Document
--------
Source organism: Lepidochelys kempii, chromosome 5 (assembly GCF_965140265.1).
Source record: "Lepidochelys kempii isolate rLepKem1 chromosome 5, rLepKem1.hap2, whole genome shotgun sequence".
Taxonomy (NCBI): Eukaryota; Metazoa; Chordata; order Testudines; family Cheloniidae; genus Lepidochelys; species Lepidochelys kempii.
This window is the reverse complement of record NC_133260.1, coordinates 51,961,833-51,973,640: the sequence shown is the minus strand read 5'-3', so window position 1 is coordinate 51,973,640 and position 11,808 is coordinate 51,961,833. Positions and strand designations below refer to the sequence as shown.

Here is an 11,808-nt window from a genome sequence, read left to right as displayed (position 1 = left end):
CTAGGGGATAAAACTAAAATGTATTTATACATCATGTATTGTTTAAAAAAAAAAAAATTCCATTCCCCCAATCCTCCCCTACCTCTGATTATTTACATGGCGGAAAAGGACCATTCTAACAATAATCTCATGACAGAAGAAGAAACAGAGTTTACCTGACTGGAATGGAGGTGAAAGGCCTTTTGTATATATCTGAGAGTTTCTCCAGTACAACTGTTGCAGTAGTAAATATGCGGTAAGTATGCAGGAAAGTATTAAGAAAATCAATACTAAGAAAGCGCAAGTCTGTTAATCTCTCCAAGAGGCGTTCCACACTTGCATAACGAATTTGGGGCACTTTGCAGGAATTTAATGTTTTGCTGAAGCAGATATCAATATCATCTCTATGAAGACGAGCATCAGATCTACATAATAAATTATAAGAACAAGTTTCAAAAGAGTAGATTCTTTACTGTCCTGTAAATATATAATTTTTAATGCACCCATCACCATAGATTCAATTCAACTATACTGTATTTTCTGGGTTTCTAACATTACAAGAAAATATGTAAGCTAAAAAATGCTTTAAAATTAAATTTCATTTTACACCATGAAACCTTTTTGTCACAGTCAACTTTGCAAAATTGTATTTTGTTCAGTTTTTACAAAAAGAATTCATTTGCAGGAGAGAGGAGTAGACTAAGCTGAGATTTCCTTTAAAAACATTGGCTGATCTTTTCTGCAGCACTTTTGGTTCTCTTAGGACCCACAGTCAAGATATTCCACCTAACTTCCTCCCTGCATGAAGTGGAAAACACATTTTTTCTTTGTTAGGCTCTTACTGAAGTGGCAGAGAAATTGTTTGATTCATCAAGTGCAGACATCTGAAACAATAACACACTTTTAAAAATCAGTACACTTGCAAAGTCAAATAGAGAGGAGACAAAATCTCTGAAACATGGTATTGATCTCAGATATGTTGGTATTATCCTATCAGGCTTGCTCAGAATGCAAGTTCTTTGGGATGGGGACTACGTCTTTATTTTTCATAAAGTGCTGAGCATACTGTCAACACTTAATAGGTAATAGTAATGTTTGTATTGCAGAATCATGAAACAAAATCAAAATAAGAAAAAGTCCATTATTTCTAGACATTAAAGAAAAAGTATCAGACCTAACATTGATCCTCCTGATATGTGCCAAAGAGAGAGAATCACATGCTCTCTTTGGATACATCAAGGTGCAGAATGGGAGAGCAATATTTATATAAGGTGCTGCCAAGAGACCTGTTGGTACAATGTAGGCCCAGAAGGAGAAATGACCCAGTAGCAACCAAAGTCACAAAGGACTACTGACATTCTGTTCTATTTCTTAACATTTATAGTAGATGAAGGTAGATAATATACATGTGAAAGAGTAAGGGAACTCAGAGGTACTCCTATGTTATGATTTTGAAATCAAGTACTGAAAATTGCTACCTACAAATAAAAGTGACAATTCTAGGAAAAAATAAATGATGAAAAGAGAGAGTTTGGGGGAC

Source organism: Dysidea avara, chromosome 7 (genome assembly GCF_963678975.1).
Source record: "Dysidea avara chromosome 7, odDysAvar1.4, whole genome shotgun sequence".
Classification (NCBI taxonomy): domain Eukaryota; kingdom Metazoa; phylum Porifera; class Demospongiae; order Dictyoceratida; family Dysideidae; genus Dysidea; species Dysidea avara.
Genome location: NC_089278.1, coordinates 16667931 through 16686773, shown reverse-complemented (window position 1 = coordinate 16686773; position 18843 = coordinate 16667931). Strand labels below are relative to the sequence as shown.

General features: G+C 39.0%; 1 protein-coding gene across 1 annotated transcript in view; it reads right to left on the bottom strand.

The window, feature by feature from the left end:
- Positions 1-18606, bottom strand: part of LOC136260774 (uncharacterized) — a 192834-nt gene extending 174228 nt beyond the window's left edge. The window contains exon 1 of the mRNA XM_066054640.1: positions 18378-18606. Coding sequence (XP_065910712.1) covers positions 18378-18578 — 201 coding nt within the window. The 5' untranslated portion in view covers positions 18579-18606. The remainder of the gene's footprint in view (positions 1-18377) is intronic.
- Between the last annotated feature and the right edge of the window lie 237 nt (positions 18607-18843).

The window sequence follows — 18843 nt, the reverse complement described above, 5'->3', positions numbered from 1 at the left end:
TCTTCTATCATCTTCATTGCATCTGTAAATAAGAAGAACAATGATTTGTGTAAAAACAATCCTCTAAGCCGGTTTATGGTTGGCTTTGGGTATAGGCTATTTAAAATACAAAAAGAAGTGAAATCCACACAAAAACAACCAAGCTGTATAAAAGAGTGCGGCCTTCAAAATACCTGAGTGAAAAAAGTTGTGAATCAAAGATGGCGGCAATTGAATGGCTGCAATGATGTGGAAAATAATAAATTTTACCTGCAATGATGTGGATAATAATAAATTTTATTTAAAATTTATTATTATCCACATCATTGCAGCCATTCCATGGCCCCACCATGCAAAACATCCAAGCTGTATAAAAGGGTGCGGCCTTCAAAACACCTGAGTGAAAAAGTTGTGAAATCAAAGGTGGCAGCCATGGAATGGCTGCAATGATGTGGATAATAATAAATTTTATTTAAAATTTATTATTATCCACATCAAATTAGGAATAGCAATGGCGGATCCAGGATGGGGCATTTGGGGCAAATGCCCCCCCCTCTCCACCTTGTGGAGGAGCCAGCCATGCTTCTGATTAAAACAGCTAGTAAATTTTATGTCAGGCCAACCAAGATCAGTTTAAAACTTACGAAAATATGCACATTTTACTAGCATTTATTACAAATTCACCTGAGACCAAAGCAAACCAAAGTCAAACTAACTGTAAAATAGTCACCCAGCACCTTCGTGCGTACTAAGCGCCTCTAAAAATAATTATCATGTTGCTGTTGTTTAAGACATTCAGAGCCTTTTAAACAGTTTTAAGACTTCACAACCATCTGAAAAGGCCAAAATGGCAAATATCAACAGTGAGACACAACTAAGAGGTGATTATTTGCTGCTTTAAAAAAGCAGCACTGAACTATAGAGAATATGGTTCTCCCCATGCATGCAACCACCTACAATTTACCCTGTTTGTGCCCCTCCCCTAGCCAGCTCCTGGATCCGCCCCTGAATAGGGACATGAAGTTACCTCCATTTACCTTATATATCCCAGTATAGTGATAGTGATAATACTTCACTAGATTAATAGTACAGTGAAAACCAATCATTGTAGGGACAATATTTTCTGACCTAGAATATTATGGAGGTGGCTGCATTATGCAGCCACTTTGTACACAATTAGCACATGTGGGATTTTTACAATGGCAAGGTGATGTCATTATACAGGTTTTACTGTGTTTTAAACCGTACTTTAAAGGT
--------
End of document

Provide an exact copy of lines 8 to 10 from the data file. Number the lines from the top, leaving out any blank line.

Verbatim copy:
Source record: "Dysidea avara chromosome 7, odDysAvar1.4, whole genome shotgun sequence".
Classification (NCBI taxonomy): domain Eukaryota; kingdom Metazoa; phylum Porifera; class Demospongiae; order Dictyoceratida; family Dysideidae; genus Dysidea; species Dysidea avara.
Genome location: NC_089278.1, coordinates 16667931 through 16686773, shown reverse-complemented (window position 1 = coordinate 16686773; position 18843 = coordinate 16667931). Strand labels below are relative to the sequence as shown.